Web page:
May 4th

The evil bow before the good; and the wicked at the gates of the righteous.”—14:19.

Interpretation.—That true goodness always at last wins the supremacy is the general proposition here stated. The history of mankind presents many apparent contradictions to it. They are only apparent, however, until the end comes, when they will disappear. But incidents occur often enough to bear out the statement of the text, as a general rule, in this life. Its universal applicability will be seen in that day when all seeming contradictions between God’s Word and man’s experience will be solved in the complete fulfilment of each man’s destiny, and of the divine purposes.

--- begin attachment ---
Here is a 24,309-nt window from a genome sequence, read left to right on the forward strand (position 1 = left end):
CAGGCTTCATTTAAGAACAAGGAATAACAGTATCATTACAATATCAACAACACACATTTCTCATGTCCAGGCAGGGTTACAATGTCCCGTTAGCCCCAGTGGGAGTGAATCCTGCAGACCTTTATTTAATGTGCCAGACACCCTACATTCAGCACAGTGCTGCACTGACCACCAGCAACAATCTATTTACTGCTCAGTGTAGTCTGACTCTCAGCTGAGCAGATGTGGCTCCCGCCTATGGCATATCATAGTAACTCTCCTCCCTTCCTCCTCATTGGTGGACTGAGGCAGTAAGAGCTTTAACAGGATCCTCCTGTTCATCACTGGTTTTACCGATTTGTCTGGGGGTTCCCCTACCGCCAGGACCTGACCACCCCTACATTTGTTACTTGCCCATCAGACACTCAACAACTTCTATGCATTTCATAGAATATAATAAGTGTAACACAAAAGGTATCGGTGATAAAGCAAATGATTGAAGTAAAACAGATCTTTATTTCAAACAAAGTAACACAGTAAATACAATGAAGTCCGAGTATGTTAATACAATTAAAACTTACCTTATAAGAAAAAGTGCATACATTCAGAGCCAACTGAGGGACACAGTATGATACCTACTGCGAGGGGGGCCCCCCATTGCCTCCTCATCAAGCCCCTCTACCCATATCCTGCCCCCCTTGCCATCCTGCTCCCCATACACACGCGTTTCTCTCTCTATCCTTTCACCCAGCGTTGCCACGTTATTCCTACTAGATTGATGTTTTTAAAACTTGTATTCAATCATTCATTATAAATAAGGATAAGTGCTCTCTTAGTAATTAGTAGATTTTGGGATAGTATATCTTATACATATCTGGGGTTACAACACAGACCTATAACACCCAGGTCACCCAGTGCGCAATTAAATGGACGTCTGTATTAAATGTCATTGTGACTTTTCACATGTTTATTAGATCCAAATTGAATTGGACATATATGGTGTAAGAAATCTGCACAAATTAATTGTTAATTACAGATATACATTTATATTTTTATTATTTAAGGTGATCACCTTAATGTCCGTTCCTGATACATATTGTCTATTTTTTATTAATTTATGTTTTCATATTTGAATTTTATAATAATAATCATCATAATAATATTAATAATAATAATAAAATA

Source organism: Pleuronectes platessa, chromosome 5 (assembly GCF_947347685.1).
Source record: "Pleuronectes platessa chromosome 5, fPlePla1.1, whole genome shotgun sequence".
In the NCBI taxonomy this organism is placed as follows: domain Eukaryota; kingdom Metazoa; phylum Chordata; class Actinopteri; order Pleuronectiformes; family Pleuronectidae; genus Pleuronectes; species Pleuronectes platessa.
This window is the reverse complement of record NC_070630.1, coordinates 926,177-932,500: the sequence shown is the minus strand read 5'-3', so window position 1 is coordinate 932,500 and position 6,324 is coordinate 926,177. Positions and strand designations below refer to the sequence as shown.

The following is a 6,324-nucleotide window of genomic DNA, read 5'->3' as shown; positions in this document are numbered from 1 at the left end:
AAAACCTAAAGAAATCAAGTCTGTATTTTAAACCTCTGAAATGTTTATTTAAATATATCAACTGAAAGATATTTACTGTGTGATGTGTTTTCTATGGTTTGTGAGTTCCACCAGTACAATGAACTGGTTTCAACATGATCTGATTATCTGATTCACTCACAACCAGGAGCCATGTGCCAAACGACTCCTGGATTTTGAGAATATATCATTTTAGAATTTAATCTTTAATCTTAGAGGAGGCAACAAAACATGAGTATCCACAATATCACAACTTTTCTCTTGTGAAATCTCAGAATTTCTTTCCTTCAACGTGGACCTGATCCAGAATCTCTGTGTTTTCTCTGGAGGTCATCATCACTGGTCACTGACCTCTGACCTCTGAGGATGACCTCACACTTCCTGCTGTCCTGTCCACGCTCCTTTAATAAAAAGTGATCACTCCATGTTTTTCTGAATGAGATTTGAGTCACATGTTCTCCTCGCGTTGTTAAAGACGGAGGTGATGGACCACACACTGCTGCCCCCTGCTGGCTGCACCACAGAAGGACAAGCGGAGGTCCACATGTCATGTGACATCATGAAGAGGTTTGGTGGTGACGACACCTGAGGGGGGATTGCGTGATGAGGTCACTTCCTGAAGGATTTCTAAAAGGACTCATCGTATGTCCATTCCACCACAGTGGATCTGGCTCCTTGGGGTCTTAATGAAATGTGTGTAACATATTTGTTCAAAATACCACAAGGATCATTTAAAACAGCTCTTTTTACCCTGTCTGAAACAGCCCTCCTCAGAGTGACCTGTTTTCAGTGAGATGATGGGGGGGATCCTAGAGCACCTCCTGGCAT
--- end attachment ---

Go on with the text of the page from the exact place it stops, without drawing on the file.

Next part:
Illustrations.—Joseph’s guilty brethren bowed before their good brother; Pharaoh and his people before Moses, God’s vicegerent, whom they had repulsed. Saul was compelled, by the force of truth, to humble himself before David, owning himself in the wrong (1 Sam. 24; 26). Jehoram and Naaman, the one a schismatic, the other an idolater, had to sue for favor at the gates of Elisha, the prophet of the true God (2 Kings 3 and 5). Daniel and his three friends became entitled to the reverence due to a superior at the hands of those who had sought their ruin. Herod, a bad king, feared John, a dauntless prophet. To their prisoner Paul, his keepers all looked up as the one man on board ship who, by God’s favor, could tell them what to do in the peril of shipwreck (Acts 27).